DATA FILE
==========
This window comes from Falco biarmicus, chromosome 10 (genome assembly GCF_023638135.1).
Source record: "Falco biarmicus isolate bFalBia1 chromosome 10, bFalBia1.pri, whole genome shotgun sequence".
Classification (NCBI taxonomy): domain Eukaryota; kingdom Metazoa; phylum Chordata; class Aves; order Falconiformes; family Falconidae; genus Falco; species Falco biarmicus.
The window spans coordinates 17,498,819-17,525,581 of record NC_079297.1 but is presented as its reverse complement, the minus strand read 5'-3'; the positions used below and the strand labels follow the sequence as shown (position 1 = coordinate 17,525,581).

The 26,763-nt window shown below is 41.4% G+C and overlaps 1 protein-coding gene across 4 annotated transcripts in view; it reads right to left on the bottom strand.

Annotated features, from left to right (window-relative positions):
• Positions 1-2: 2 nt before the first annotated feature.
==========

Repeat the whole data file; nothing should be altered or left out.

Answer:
This window comes from Falco biarmicus, chromosome 10 (genome assembly GCF_023638135.1).
Source record: "Falco biarmicus isolate bFalBia1 chromosome 10, bFalBia1.pri, whole genome shotgun sequence".
Classification (NCBI taxonomy): domain Eukaryota; kingdom Metazoa; phylum Chordata; class Aves; order Falconiformes; family Falconidae; genus Falco; species Falco biarmicus.
The window spans coordinates 17,498,819-17,525,581 of record NC_079297.1 but is presented as its reverse complement, the minus strand read 5'-3'; the positions used below and the strand labels follow the sequence as shown (position 1 = coordinate 17,525,581).

The 26,763-nt window shown below is 41.4% G+C and overlaps 1 protein-coding gene across 4 annotated transcripts in view; it reads right to left on the bottom strand.

Annotated features, from left to right (window-relative positions):
• Positions 1-2: 2 nt before the first annotated feature.